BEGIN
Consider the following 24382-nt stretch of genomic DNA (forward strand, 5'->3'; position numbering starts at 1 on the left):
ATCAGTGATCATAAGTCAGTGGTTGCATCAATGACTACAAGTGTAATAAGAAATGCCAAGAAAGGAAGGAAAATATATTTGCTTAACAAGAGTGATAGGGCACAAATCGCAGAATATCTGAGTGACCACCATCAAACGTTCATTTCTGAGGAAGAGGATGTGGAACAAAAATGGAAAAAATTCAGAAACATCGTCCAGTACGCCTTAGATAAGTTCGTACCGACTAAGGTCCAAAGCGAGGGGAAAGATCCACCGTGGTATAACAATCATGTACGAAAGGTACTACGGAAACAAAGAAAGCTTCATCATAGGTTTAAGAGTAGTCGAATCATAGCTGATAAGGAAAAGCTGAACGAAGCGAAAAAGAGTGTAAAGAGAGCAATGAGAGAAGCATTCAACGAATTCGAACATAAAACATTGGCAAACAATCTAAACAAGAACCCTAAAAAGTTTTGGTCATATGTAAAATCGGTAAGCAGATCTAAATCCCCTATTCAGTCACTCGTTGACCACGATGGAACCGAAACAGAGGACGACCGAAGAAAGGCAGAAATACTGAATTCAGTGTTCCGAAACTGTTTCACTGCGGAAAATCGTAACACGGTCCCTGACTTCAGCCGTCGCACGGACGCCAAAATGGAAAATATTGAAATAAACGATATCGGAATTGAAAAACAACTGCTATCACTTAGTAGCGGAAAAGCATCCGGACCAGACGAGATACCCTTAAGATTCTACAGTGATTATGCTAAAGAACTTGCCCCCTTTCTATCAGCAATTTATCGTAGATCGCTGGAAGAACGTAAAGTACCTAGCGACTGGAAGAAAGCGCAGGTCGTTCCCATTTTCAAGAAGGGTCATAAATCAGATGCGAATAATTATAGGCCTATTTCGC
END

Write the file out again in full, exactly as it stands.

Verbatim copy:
Consider the following 24382-nt stretch of genomic DNA (forward strand, 5'->3'; position numbering starts at 1 on the left):
ATCAGTGATCATAAGTCAGTGGTTGCATCAATGACTACAAGTGTAATAAGAAATGCCAAGAAAGGAAGGAAAATATATTTGCTTAACAAGAGTGATAGGGCACAAATCGCAGAATATCTGAGTGACCACCATCAAACGTTCATTTCTGAGGAAGAGGATGTGGAACAAAAATGGAAAAAATTCAGAAACATCGTCCAGTACGCCTTAGATAAGTTCGTACCGACTAAGGTCCAAAGCGAGGGGAAAGATCCACCGTGGTATAACAATCATGTACGAAAGGTACTACGGAAACAAAGAAAGCTTCATCATAGGTTTAAGAGTAGTCGAATCATAGCTGATAAGGAAAAGCTGAACGAAGCGAAAAAGAGTGTAAAGAGAGCAATGAGAGAAGCATTCAACGAATTCGAACATAAAACATTGGCAAACAATCTAAACAAGAACCCTAAAAAGTTTTGGTCATATGTAAAATCGGTAAGCAGATCTAAATCCCCTATTCAGTCACTCGTTGACCACGATGGAACCGAAACAGAGGACGACCGAAGAAAGGCAGAAATACTGAATTCAGTGTTCCGAAACTGTTTCACTGCGGAAAATCGTAACACGGTCCCTGACTTCAGCCGTCGCACGGACGCCAAAATGGAAAATATTGAAATAAACGATATCGGAATTGAAAAACAACTGCTATCACTTAGTAGCGGAAAAGCATCCGGACCAGACGAGATACCCTTAAGATTCTACAGTGATTATGCTAAAGAACTTGCCCCCTTTCTATCAGCAATTTATCGTAGATCGCTGGAAGAACGTAAAGTACCTAGCGACTGGAAGAAAGCGCAGGTCGTTCCCATTTTCAAGAAGGGTCATAAATCAGATGCGAATAATTATAGGCCTATTTCGC